1. Compare yourself to the authors you love.
    When you think about pitching your book (and yourself) to an agent or publisher, what authors might you compare yourself to? Give this question some thought. In your book proposal, it’s always a smart idea to align your writing with another writer or two. It helps agents immediately get a fix on your writing and an idea of how to position you and your project in the marketplace. This is not to say that your voice and writing isn’t completely original, it’s more that you are directing the conversation and putting yourself in the literary company you want to keep. As a case in point, Jen’s agent will always respond to an author who indicates why they reached out to her, which usually is because they believe their writing to be similar in some way to one of the authors in her stable. So, who is your literary dopplegänger?
  1. Study their writing practices.
    At events and in interviews, authors are always asked if they have any rituals or routines. When, where, and how do they write, and can you apply these tips to move your own project forward? Kerry just went to a reading where National Book Award Finalist Lauren Groff discussed how she needs the physicality of writing longhand for her creative process. If you feel stuck in front of a blank computer screen, this might be just the thing to get your creative juices flowing again, in the direction of a publishing deal.
  1. Find out who they admire.
    What and who do your favorite authors read? To be a good writer, you have to be a good reader as well. Finding out who an author reaches for or is influenced by might expose you to a whole new world. If you are experiencing writer’s block in some form, don’t fret. Consider it as a fallow period and use it as a time to read something great that a respected author recommended. It will make you a better writer and might offer up some additional comparisons when pitching your book.

To move your project forward in just two days, join us for Get Published!: A Writers Retreat at Willows Lodge on January 23–24, 2016.

(illustration: miloandalice.wordpress.com)

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5 Tips to Break Through Writer’s Block

shutterstock_941235251The new year offers the perfect opportunity to get start on a new writing project, be it an essay, a short story, poetry, or a book. You open your laptop or crack open your notebook and…are paralyzed by the blank white space.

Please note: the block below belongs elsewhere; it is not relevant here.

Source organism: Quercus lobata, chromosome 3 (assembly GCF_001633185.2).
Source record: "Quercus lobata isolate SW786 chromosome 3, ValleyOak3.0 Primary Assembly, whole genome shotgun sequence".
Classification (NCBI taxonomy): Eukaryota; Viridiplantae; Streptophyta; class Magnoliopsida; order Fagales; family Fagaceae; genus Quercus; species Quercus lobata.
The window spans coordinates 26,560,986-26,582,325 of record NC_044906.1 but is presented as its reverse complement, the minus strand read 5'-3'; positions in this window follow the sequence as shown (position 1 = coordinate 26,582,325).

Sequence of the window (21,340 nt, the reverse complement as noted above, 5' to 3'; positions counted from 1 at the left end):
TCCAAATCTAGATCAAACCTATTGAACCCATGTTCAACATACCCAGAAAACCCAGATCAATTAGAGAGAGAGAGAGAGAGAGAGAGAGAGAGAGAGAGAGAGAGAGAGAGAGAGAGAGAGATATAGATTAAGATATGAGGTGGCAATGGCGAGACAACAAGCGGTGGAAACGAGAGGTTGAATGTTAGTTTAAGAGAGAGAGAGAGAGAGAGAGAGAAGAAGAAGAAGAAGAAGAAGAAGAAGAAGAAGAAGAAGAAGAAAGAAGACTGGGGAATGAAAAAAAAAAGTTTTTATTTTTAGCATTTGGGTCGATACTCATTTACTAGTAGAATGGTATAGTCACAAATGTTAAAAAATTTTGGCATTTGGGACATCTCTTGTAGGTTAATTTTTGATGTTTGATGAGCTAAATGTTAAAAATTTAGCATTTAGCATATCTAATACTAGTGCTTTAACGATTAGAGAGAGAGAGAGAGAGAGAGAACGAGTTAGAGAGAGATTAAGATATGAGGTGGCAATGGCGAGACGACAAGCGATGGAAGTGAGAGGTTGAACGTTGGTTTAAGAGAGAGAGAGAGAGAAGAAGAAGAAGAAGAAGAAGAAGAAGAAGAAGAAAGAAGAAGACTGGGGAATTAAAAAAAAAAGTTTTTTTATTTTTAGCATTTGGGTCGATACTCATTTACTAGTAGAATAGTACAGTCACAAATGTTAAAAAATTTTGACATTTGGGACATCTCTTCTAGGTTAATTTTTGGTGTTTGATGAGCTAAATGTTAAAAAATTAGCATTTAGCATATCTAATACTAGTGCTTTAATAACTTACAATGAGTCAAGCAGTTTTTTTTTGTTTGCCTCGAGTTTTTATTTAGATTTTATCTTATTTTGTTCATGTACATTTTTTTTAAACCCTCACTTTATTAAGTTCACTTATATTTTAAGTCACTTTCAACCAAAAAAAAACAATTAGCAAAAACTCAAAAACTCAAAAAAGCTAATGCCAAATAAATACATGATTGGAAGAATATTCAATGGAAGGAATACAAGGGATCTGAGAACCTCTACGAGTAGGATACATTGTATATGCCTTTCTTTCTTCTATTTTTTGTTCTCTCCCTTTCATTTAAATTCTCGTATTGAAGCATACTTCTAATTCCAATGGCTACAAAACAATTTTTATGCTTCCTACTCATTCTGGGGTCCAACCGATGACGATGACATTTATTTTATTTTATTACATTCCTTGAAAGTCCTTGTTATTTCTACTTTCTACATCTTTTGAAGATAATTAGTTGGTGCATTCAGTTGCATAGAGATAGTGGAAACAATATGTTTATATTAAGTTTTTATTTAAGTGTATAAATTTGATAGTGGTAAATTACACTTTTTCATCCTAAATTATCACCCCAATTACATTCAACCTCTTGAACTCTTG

This is not uncommon.

We’ve all been stopped up for some reason or another, so we thought we’d share 5 of our favorite ways to kick-start a writing project.

  1. Turn off your inner editor. As former editors, we understand the desire to wow and amaze with our first draft. But, realistically, this doesn’t happen all that often. In fact, it’s as rare as a unicorn sighting. So we recommend thinking of your first go as just writing down notes. It takes the pressure off. And when you go back and reread your “notes,” you’ll be surprised at how good your first brain dump is.
  2. Create a comfortable environment. Whether it’s hunkering down at your favorite coffee shop or sitting in a comfortable chair at home with a steaming mug of Earl Grey, take care of your physical creature comforts so you can feel as if the writing process is a pleasure, a treat from soup to nuts. Along those lines, consider the medium. Are you a speedy typist, or do you love writing longhand with a specific pen, filling up a beautiful journal with your prose and poetry? Think about how you prefer to write and gather the appropriate tools to help you on your literary journey.
  3. Change things up. That said, sometimes it’s good to break it up. If you are stuck, change your surroundings and your process. If you are a serious techie who never leaves your ergonomic chair, take a small notebook on your walk along the beach so you can jot down your thoughts with a fresh eye.
  4. Give yourself a prompt. You don’t have to write in a linear or chronological manner. Give yourself a short writing challenge, perhaps at the beginning of your writing time. If you are writing a memoir, detail your childhood bedroom as thoroughly as possible or imagine the adult protagonist in your novel at his senior prom or getting fired from his job. These writing exercises can inform your work and get your juices flowing.
  5. Work on different parts of the same project. We love developing book proposals, because if we get stuck on or sick of the manuscript, we can go to the bookstore and research our competition or possible publishers. We can brainstorm inexpensive and/or wacky marketing and publicity ideas. These are concrete elements, as necessary to your submission as your manuscript sample, so it’s a productive part of your writing process.

If you are ready to write your proposal, we are offering an all-day intensive of our proven workshop, 30 Days to a Winning Book Proposal, on 2/9/13. More information about our class can be found here.

(photo: wispringsco.org)